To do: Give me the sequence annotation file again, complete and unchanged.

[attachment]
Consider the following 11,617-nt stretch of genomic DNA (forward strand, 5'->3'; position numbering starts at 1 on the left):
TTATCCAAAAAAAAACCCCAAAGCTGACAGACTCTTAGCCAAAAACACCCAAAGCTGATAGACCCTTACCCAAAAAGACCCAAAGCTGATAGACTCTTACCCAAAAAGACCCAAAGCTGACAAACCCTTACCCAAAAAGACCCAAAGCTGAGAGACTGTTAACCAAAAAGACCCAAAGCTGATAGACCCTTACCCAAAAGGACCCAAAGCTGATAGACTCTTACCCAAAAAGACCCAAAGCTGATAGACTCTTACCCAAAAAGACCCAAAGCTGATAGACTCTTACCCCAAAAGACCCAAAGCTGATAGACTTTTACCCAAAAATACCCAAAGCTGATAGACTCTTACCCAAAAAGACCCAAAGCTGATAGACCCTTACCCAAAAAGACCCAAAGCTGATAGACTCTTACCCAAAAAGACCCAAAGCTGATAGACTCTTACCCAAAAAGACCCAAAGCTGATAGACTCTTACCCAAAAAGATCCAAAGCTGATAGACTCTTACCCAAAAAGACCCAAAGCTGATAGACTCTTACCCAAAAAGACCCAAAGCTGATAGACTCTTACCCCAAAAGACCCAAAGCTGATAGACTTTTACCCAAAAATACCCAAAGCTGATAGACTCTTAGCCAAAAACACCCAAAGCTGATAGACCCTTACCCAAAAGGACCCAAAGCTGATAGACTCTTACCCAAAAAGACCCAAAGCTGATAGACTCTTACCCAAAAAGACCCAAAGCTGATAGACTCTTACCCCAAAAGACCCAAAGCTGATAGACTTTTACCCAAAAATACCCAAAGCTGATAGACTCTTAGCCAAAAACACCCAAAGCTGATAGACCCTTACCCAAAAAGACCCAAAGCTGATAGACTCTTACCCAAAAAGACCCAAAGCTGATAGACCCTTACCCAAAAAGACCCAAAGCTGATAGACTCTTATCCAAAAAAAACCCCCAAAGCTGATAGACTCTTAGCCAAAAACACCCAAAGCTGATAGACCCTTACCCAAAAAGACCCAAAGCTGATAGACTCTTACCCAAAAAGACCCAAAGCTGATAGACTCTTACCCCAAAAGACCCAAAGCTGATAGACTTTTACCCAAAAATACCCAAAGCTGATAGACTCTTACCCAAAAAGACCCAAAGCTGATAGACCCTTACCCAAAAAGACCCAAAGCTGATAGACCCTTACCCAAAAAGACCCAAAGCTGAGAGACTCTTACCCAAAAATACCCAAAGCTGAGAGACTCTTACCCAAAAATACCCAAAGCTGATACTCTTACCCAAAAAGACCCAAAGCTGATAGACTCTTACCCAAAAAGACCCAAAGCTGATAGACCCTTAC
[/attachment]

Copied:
Consider the following 11,617-nt stretch of genomic DNA (forward strand, 5'->3'; position numbering starts at 1 on the left):
TTATCCAAAAAAAAACCCCAAAGCTGACAGACTCTTAGCCAAAAACACCCAAAGCTGATAGACCCTTACCCAAAAAGACCCAAAGCTGATAGACTCTTACCCAAAAAGACCCAAAGCTGACAAACCCTTACCCAAAAAGACCCAAAGCTGAGAGACTGTTAACCAAAAAGACCCAAAGCTGATAGACCCTTACCCAAAAGGACCCAAAGCTGATAGACTCTTACCCAAAAAGACCCAAAGCTGATAGACTCTTACCCAAAAAGACCCAAAGCTGATAGACTCTTACCCCAAAAGACCCAAAGCTGATAGACTTTTACCCAAAAATACCCAAAGCTGATAGACTCTTACCCAAAAAGACCCAAAGCTGATAGACCCTTACCCAAAAAGACCCAAAGCTGATAGACTCTTACCCAAAAAGACCCAAAGCTGATAGACTCTTACCCAAAAAGACCCAAAGCTGATAGACTCTTACCCAAAAAGATCCAAAGCTGATAGACTCTTACCCAAAAAGACCCAAAGCTGATAGACTCTTACCCAAAAAGACCCAAAGCTGATAGACTCTTACCCCAAAAGACCCAAAGCTGATAGACTTTTACCCAAAAATACCCAAAGCTGATAGACTCTTAGCCAAAAACACCCAAAGCTGATAGACCCTTACCCAAAAGGACCCAAAGCTGATAGACTCTTACCCAAAAAGACCCAAAGCTGATAGACTCTTACCCAAAAAGACCCAAAGCTGATAGACTCTTACCCCAAAAGACCCAAAGCTGATAGACTTTTACCCAAAAATACCCAAAGCTGATAGACTCTTAGCCAAAAACACCCAAAGCTGATAGACCCTTACCCAAAAAGACCCAAAGCTGATAGACTCTTACCCAAAAAGACCCAAAGCTGATAGACCCTTACCCAAAAAGACCCAAAGCTGATAGACTCTTATCCAAAAAAAACCCCCAAAGCTGATAGACTCTTAGCCAAAAACACCCAAAGCTGATAGACCCTTACCCAAAAAGACCCAAAGCTGATAGACTCTTACCCAAAAAGACCCAAAGCTGATAGACTCTTACCCCAAAAGACCCAAAGCTGATAGACTTTTACCCAAAAATACCCAAAGCTGATAGACTCTTACCCAAAAAGACCCAAAGCTGATAGACCCTTACCCAAAAAGACCCAAAGCTGATAGACCCTTACCCAAAAAGACCCAAAGCTGAGAGACTCTTACCCAAAAATACCCAAAGCTGAGAGACTCTTACCCAAAAATACCCAAAGCTGATACTCTTACCCAAAAAGACCCAAAGCTGATAGACTCTTACCCAAAAAGACCCAAAGCTGATAGACCCTTAC